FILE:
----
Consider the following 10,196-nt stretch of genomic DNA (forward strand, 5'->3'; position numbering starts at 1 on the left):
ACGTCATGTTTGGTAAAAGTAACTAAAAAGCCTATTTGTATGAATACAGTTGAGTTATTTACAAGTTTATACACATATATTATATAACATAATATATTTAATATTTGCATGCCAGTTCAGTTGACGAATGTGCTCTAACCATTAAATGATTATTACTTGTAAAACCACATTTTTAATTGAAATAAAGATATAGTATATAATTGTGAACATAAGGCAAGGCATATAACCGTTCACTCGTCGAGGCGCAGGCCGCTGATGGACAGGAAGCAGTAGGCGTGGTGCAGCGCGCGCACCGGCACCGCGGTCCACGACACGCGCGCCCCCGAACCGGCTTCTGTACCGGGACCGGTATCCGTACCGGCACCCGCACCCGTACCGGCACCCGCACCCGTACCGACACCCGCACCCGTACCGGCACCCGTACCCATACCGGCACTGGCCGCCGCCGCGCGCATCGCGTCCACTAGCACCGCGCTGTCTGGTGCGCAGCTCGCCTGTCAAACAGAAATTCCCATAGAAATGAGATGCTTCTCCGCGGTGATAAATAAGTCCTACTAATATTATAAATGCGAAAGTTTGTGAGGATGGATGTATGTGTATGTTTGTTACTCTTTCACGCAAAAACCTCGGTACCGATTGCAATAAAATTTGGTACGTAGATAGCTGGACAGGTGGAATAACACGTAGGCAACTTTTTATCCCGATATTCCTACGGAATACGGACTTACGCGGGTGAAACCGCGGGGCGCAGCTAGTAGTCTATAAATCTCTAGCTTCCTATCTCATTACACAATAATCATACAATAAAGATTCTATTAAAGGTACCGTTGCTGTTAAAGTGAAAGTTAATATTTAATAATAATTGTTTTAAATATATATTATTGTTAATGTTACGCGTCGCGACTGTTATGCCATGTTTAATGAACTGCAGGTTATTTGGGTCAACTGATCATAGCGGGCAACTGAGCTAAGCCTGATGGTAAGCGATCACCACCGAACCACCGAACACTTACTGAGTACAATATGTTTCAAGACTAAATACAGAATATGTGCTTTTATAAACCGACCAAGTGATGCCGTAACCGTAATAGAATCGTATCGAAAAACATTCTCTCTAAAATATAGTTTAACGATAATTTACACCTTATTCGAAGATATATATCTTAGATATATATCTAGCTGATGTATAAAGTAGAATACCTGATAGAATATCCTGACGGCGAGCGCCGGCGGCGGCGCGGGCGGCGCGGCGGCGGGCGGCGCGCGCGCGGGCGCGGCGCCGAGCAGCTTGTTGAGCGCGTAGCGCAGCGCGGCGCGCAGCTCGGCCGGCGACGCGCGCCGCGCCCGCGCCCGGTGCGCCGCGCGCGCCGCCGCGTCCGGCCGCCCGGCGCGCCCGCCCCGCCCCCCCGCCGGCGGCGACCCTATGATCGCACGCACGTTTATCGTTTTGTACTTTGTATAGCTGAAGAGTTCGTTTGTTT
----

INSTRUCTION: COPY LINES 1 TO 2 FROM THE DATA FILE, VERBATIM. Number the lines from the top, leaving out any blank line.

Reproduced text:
Consider the following 10,196-nt stretch of genomic DNA (forward strand, 5'->3'; position numbering starts at 1 on the left):
ACGTCATGTTTGGTAAAAGTAACTAAAAAGCCTATTTGTATGAATACAGTTGAGTTATTTACAAGTTTATACACATATATTATATAACATAATATATTTAATATTTGCATGCCAGTTCAGTTGACGAATGTGCTCTAACCATTAAATGATTATTACTTGTAAAACCACATTTTTAATTGAAATAAAGATATAGTATATAATTGTGAACATAAGGCAAGGCATATAACCGTTCACTCGTCGAGGCGCAGGCCGCTGATGGACAGGAAGCAGTAGGCGTGGTGCAGCGCGCGCACCGGCACCGCGGTCCACGACACGCGCGCCCCCGAACCGGCTTCTGTACCGGGACCGGTATCCGTACCGGCACCCGCACCCGTACCGGCACCCGCACCCGTACCGACACCCGCACCCGTACCGGCACCCGTACCCATACCGGCACTGGCCGCCGCCGCGCGCATCGCGTCCACTAGCACCGCGCTGTCTGGTGCGCAGCTCGCCTGTCAAACAGAAATTCCCATAGAAATGAGATGCTTCTCCGCGGTGATAAATAAGTCCTACTAATATTATAAATGCGAAAGTTTGTGAGGATGGATGTATGTGTATGTTTGTTACTCTTTCACGCAAAAACCTCGGTACCGATTGCAATAAAATTTGGTACGTAGATAGCTGGACAGGTGGAATAACACGTAGGCAACTTTTTATCCCGATATTCCTACGGAATACGGACTTACGCGGGTGAAACCGCGGGGCGCAGCTAGTAGTCTATAAATCTCTAGCTTCCTATCTCATTACACAATAATCATACAATAAAGATTCTATTAAAGGTACCGTTGCTGTTAAAGTGAAAGTTAATATTTAATAATAATTGTTTTAAATATATATTATTGTTAATGTTACGCGTCGCGACTGTTATGCCATGTTTAATGAACTGCAGGTTATTTGGGTCAACTGATCATAGCGGGCAACTGAGCTAAGCCTGATGGTAAGCGATCACCACCGAACCACCGAACACTTACTGAGTACAATATGTTTCAAGACTAAATACAGAATATGTGCTTTTATAAACCGACCAAGTGATGCCGTAACCGTAATAGAATCGTATCGAAAAACATTCTCTCTAAAATATAGTTTAACGATAATTTACACCTTATTCGAAGATATATATCTTAGATATATATCTAGCTGATGTATAAAGTAGAATACCTGATAGAATATCCTGACGGCGAGCGCCGGCGGCGGCGCGGGCGGCGCGGCGGCGGGCGGCGCGCGCGCGGGCGCGGCGCCGAGCAGCTTGTTGAGCGCGTAGCGCAGCGCGGCGCGCAGCTCGGCCGGCGACGCGCGCCGCGCCCGCGCCCGGTGCGCCGCGCGCGCCGCCGCGTCCGGCCGCCCGGCGCGCCCGCCCCGCCCCCCCGCCGGCGGCGACCCTATGATCGCACGCACGTTTATCGTTTTGTACTTTGTATAGCTGAAGAGTTCGTTTGTTT